The Ohio Department of Agriculture says six counties in our area will soon begin treatments designed to control the gypsy moth population in Ohio.

Treatments on more than 2,000 acres in Lucas, Fulton, Hancock, Paulding, Seneca and Williams Counties will start in the middle of this month.

The Ohio Department of Agriculture says this is when month larva and leaf development reaches the optimal threshold for treatment.

The department says the treatment is administered using a low-flying aircraft that flies just above tree tops. Treatment will most likely take place during early morning hours.

High humidity, low temperature and minimal wind are crucial for a successful application.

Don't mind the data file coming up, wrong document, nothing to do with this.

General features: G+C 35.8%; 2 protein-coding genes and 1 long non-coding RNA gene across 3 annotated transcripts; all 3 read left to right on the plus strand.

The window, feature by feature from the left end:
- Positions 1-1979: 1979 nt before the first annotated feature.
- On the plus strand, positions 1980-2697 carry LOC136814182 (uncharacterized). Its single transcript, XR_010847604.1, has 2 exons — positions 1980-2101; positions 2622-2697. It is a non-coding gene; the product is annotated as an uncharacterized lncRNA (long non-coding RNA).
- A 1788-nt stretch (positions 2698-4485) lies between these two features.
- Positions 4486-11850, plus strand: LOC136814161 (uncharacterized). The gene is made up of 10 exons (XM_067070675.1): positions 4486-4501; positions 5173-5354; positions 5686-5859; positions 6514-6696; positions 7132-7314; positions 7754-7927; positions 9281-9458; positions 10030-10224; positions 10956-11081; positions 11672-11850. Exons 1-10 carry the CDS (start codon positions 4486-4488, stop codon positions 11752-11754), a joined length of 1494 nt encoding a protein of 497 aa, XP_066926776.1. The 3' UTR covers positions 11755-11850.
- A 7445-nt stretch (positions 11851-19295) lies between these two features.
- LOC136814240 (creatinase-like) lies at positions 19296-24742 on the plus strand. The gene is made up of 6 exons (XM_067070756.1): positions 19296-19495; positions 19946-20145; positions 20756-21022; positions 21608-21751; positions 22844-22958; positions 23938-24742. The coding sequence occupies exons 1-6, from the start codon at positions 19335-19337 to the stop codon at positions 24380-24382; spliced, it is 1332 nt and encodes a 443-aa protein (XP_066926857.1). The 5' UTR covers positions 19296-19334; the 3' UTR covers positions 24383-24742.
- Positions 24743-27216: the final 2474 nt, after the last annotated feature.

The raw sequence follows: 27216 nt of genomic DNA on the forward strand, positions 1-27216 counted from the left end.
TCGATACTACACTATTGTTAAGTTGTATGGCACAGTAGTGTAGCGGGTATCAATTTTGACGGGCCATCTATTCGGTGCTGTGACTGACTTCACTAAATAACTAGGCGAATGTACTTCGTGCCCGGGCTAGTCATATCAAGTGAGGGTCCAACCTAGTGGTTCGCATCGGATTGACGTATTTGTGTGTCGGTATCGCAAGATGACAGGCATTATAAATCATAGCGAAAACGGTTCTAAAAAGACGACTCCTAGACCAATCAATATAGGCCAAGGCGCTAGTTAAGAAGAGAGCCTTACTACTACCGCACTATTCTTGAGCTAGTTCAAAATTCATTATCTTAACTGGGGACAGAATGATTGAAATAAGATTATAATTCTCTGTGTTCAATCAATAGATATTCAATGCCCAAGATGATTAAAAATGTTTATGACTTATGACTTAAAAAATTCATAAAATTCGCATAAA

The department says they will use "Foray (Btk), a naturally occurring bacterium found in the soil that interferes with the caterpillars’ feeding cycles and Gypchek (NPV), a virus that affects only the gypsy moth caterpillars and has no effect on beneficial insects." 

The treatment is also not harmful to humans, pets, birds or fish.

Gypsy moths are invasive insects that defoliate over 300 species of trees and shrubs, according to the department.

"In its caterpillar stage, the moth feeds on the leaves of trees and shrubs and is especially fond of oak. A healthy tree can usually withstand only two years of defoliation before it is permanently damaged or dies. In Ohio, 51 counties are currently under gypsy moth quarantine regulations," the department said.

View maps of where the treatments will take place on the Ohio Department of Agriculture's website.

You can also call 614-387-0907 or 614-728-6400 for daily updates.

Auglaize, Cuyahoga and Lorain Counties will also receive the treatment.